Over the last handful of years, a new slate of younger actors and actresses have jumped onto the scene, garnering not only acclaim but the active eyes of Hollywood elite and cinephiles alike. With names like Quvenzhane Wallis and Jacob Tremblay proving that even the youngest among us can give truly powerful performances, the future of acting appears to be a truly bright one.
And then there is Jane Ackermann. Now 17, 14 when Neptune, her debut film, was shot, Ackermann is yet another fresh face that is now being shot directly to the top of the list of young thespians the film world truly needs to keep a keen eye on.
Neptune tells the tale of Hannah Newcombe, a young orphan raised by the priest of an island just off the coast of Maine. With eyes on a high class boarding school, Hannah’s life is forever changed when a fellow classmate disappears, believed to have been taken away by the sea surrounding the island. As the film progresses, we watch as Hannah’s life not only begins to unravel, but her psyche appears to be altering, with nightmarish visions of the missing boy haunting what feels like her every other move. Plaintive and in many ways aping the style of dream-like energy found within much of today’s best American independent cinema (think a Malick-inspired drama but more grief stricken than spiritually minded, even despite the direct religious discussion), Kimball’s new film has been playing the festival circuit and is now in Park City for not Sundance, but the festival’s less talked about but just as densely packed Slamdance festival. It also happens to be one of the festival’s best pictures in years.
At first glance, Kimball is the star. Aesthetically, the film does owe as much to Malick as it does to any number of poetic realist pictures, but is also tinged with the type of quiet dread that one sees in a film from a director like Antonioni. Occasionally veering into the cliche (think a brief hallucinatory sequence set in a field suddenly drenched in a fog as thick as quicksand), Kimball’s hand with the tone and mood as it shifts from kitchen sink slice-of-life drama into a surreal ghost story is assured and quite distinct. With painterly photography that turns the world into an almost impressionistic landscape and a lyrically moving camera as comfortable following a character as it is framing their face dead center, Neptune is a lush picture that thrives in the quiet moments, a young woman trying to come to grips with a sense of grief she recognizes but has no clear way of defeating.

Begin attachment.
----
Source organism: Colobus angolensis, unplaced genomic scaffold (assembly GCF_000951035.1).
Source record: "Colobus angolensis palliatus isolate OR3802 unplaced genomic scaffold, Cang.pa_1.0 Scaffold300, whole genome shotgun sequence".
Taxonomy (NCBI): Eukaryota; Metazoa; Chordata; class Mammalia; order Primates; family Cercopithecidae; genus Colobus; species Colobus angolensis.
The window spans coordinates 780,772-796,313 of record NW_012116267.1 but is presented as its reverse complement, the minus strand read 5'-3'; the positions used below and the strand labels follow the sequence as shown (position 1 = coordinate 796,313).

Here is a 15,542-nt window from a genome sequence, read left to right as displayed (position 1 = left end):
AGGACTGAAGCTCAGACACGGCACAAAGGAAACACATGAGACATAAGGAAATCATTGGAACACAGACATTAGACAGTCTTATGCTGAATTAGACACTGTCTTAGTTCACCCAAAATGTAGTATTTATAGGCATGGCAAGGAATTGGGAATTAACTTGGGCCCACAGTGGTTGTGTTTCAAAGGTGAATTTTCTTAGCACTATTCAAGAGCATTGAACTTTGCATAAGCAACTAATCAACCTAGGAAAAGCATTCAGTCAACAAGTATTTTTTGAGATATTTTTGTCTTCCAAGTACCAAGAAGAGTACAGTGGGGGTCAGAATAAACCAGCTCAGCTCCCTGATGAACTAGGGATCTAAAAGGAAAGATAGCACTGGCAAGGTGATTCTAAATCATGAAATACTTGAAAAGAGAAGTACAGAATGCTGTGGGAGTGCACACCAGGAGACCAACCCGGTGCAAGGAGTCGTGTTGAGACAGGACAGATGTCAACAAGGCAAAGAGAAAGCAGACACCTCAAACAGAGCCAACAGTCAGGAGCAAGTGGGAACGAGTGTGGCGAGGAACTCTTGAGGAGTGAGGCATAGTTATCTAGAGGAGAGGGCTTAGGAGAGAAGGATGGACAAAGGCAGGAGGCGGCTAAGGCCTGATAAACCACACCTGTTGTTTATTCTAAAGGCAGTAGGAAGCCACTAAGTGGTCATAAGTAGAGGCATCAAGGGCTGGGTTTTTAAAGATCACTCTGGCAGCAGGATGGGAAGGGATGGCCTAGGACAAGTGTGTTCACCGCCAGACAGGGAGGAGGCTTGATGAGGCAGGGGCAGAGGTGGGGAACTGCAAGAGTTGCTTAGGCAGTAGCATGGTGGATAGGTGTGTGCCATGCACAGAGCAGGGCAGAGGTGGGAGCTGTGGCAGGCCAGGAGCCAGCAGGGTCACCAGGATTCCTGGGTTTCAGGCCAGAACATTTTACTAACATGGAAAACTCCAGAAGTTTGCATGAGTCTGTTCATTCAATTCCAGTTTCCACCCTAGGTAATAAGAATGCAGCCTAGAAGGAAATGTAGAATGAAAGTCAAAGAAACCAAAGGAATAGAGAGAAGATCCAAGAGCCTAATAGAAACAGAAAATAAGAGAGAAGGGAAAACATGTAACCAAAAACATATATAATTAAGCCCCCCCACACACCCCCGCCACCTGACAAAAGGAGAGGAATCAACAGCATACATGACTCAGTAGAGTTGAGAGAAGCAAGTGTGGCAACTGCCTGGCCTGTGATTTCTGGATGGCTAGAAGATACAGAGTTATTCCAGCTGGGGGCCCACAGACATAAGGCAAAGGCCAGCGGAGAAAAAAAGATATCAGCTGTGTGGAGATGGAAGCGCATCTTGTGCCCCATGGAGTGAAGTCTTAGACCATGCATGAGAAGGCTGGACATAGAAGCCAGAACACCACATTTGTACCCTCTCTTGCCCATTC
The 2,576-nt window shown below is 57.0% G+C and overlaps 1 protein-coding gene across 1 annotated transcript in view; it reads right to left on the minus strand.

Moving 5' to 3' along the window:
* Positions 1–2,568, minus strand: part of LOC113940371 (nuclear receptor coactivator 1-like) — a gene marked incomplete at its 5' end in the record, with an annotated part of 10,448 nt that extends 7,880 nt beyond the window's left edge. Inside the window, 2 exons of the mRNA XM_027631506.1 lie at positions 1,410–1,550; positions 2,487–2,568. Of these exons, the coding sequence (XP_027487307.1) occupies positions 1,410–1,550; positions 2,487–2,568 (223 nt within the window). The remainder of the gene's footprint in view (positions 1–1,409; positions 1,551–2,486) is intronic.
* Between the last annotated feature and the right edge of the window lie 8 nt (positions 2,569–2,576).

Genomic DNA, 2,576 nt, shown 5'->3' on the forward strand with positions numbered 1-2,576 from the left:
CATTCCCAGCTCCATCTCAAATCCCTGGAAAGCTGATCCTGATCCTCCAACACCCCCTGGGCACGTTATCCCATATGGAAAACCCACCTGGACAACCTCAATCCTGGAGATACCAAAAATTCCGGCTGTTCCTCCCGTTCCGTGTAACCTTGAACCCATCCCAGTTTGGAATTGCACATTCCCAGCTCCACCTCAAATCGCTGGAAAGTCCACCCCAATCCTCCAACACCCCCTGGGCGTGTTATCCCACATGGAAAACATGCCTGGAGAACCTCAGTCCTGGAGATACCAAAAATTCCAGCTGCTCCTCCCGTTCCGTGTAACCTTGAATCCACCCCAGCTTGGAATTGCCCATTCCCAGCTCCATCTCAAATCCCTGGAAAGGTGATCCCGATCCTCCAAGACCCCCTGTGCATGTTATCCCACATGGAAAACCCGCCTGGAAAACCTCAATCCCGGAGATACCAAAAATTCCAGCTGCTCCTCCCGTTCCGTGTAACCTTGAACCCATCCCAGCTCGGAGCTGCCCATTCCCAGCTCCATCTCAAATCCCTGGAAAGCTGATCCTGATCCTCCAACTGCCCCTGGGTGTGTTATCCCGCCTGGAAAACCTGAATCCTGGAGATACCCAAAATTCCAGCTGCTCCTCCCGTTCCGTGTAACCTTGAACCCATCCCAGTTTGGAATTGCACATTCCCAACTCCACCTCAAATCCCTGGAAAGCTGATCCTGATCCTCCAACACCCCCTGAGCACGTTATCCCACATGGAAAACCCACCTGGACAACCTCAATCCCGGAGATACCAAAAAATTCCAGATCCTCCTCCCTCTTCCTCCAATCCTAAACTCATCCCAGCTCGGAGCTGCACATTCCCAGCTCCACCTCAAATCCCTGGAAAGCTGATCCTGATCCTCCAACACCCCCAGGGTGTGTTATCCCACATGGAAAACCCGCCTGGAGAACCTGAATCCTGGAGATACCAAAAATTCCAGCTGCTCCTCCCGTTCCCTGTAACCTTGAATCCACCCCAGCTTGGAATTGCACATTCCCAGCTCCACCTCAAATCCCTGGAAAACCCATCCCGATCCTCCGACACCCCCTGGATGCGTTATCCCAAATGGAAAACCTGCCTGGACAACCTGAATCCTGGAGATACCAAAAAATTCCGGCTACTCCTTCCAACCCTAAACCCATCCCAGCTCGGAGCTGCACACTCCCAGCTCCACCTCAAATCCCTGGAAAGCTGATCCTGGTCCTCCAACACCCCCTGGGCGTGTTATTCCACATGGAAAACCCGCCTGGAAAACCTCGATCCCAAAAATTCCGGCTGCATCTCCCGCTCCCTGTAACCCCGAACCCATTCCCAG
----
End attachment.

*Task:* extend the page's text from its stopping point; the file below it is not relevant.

Ackermann steals the picture. Ostensibly in every sequence of the film, the themes within the meat of the picture are deep seeded issues within the human condition and she is beyond her years in her ability to portray them on screen. Tasked with carrying this film about loss, be it of a friend or of her own innocence, Ackermann’s performance is a lived in one, giving the lead character a distinct sense of humanity and realism. Hannah begins a job working with a local fisherman who is also the father of the missing boy, and it is in the moments between these two (the father is played by William McDonough) where the meat of the emotional center comes to life. They are touching sequences but also sequences that are at once at a distance but also emotionally true and resonant.
Neptune is sadly a film that will likely go silently into the world of VOD without much hullabaloo. However, if a small distributor is smart, this will be snatched up and released across as many platforms as possible, as it is a genuinely superb picture. One of the best films to come out of Slamdance in quite some time, Kimball’s film is a quiet and assured meditation on grief, almost a ghost story where the spectre is a young woman’s loss of childhood. Driven by a beautiful lead performance from an up and coming actress, this is something to be hunted down.